Search for yourself to find out what others might know about you....your driving tickets, your fines for barking dogs, your awe-inspiring or guffaw-inspiring finish times in the last couple of road races you ran -- all these things are available online. Do a search on your own name via Google, Yahoo!, or any other search engine....it might open your eyes. Read on...

Stop Cyber Bullying

Imagine this scenario.....

A 9-year old walks down a dark street late at night looking for new friends and experiences. Bar and restaurant patrons spilling onto the footpath observe this child, walking alone and desperately seeking someone to talk to - not just tonight but every night. Soon the child has new friends and feels comfortable enough to begin sharing personal information about themselves, their family and friends.

It is a scary picture but one that MIGHT happen when children are left to fend for themselves when using a computer. Read on....

Andy Carvin, an educational technology expert and Internet activist proposes that THIS FRIDAY, March 30 be Stop Cyber Bullying Day.  He started Stop Cyber Bullying, a social network to discuss cyberbullying, identifying resources and
solutions to address this epidemic of online cruelty.  Explore....

In a national survey done last spring by the Crimes Against Children Research Center at the University of New Hampshire, 9 percent of 1,500 kids ages 10-17 reported being targets of online harassment; 28 percent reported making “rude or nasty comments to someone on the Internet.”  The study also found that kids who are targets of cyberbullies are three times more likely than non-victims to target others.  Read on...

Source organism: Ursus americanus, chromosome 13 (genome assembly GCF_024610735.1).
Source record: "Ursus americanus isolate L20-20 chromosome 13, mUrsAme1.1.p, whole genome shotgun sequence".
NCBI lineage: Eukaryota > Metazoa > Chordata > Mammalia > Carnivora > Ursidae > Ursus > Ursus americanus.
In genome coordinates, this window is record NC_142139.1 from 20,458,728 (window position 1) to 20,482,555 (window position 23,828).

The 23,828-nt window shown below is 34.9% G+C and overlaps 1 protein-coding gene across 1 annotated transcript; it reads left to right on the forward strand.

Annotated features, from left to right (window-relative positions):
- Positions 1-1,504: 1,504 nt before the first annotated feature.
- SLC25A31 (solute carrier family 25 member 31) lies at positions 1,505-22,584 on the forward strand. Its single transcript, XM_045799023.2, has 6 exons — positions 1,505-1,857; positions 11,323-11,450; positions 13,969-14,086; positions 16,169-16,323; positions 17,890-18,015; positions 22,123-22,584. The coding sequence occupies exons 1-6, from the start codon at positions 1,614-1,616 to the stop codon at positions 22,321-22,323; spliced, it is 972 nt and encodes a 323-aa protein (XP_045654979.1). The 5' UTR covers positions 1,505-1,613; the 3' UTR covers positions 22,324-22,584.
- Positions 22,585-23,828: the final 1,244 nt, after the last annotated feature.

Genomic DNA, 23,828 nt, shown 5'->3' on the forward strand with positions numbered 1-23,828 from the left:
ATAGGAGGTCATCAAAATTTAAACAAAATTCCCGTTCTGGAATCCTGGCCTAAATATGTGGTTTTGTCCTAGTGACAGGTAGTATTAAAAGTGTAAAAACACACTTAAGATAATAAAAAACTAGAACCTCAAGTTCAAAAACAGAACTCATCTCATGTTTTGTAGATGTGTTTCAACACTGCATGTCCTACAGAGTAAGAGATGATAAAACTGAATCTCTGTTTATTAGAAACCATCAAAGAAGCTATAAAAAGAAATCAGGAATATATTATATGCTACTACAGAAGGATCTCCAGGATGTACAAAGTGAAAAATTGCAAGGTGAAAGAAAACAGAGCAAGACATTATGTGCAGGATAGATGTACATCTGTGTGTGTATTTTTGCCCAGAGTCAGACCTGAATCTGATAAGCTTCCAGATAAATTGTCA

School officials are beginning to take a tough stand, suspending or expelling students for creating online sites that allow bullying and other disturbing comments.  More....

At MPA we have several things in place to identify and stop bullying.  We use peer negotiators on the playground and Upper School Peer Leaders visit classes to talk to students about how they treat each other.  They help younger students to work out ways to be respectful towards other people.  In the Upper School we have collected information about bullying and we use it to talk to classes about their behavior.  In addition, Randy Comfort and I talk to the 9th grade seminar students about online safety issues.

On Thursday (Jan 5th) and Friday (Jan 6th) of last week, Randy Comfort and I spent time in each of the Biology classes, meeting with the 10th graders.  We explained the current acceptable use policy and encouraged a discussion about the use of the network at MPA.  We wanted to engage them in a dialog about how they use the network, some of the dangers they might experience and some of the frustrations teachers encounter when they use laptops in class. 

These meetings followed, in part, from the lively discussion that Bob Cooke and I had with the MPA Parent Association on Wednesday morning, Jan 4th, about technology issues.  Mentioned at the meeting was the article, MySpace.com Generation, in the December 12, 2005 Business Week Magazine.  This article describes the most common social networking sites and includes helpful hints when using them.  We would like to continue to meet with both parents and students on a regular basis about technology and how students are using their new-found "toy."  We also want to encourage parents to send any questions or comments about  social networking sites, the MPA acceptable use policy or understanding "digital kids" to Randy (Upper School), Bob (Middle School) or any Tech Coordinator (Nicole Wooldridge k-4, Marina Dale 5-8 or Theresa Reardon Offerman 9-12).  We want this weblog to be a forum for answering your tech questions.

Additional information from Parent Association meeting:


Generation M (for media) Stats
http://home.businesswire.com/portal/site/google/index.jsp?ndmViewId=news_view&newsId=20051206005086&newsLang=en